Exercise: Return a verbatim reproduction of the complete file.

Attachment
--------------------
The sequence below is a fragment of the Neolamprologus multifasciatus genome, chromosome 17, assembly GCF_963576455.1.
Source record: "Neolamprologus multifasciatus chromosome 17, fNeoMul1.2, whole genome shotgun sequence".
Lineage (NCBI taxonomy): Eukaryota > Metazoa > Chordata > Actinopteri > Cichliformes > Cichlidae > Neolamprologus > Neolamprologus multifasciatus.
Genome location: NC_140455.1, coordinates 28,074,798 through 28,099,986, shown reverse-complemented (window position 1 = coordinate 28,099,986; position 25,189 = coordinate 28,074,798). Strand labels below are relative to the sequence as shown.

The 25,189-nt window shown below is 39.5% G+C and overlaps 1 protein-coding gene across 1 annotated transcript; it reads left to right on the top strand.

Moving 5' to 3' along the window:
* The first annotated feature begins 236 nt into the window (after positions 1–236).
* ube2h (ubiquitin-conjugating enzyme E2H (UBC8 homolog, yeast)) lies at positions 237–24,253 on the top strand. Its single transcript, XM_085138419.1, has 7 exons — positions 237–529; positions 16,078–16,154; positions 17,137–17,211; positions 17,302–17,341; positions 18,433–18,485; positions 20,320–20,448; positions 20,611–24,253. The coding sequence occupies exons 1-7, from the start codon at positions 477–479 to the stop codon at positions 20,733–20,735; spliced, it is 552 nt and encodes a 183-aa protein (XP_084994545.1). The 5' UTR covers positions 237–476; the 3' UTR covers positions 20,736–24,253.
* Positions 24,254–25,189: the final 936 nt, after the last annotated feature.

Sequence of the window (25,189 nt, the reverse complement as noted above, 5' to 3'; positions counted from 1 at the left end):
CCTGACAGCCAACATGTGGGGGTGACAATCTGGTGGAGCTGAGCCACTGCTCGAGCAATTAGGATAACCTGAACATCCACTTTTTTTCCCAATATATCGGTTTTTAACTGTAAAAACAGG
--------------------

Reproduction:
The sequence below is a fragment of the Neolamprologus multifasciatus genome, chromosome 17, assembly GCF_963576455.1.
Source record: "Neolamprologus multifasciatus chromosome 17, fNeoMul1.2, whole genome shotgun sequence".
Lineage (NCBI taxonomy): Eukaryota > Metazoa > Chordata > Actinopteri > Cichliformes > Cichlidae > Neolamprologus > Neolamprologus multifasciatus.
Genome location: NC_140455.1, coordinates 28,074,798 through 28,099,986, shown reverse-complemented (window position 1 = coordinate 28,099,986; position 25,189 = coordinate 28,074,798). Strand labels below are relative to the sequence as shown.

The 25,189-nt window shown below is 39.5% G+C and overlaps 1 protein-coding gene across 1 annotated transcript; it reads left to right on the top strand.

Moving 5' to 3' along the window:
* The first annotated feature begins 236 nt into the window (after positions 1–236).
* ube2h (ubiquitin-conjugating enzyme E2H (UBC8 homolog, yeast)) lies at positions 237–24,253 on the top strand. Its single transcript, XM_085138419.1, has 7 exons — positions 237–529; positions 16,078–16,154; positions 17,137–17,211; positions 17,302–17,341; positions 18,433–18,485; positions 20,320–20,448; positions 20,611–24,253. The coding sequence occupies exons 1-7, from the start codon at positions 477–479 to the stop codon at positions 20,733–20,735; spliced, it is 552 nt and encodes a 183-aa protein (XP_084994545.1). The 5' UTR covers positions 237–476; the 3' UTR covers positions 20,736–24,253.
* Positions 24,254–25,189: the final 936 nt, after the last annotated feature.

Sequence of the window (25,189 nt, the reverse complement as noted above, 5' to 3'; positions counted from 1 at the left end):
CCTGACAGCCAACATGTGGGGGTGACAATCTGGTGGAGCTGAGCCACTGCTCGAGCAATTAGGATAACCTGAACATCCACTTTTTTTCCCAATATATCGGTTTTTAACTGTAAAAACAGG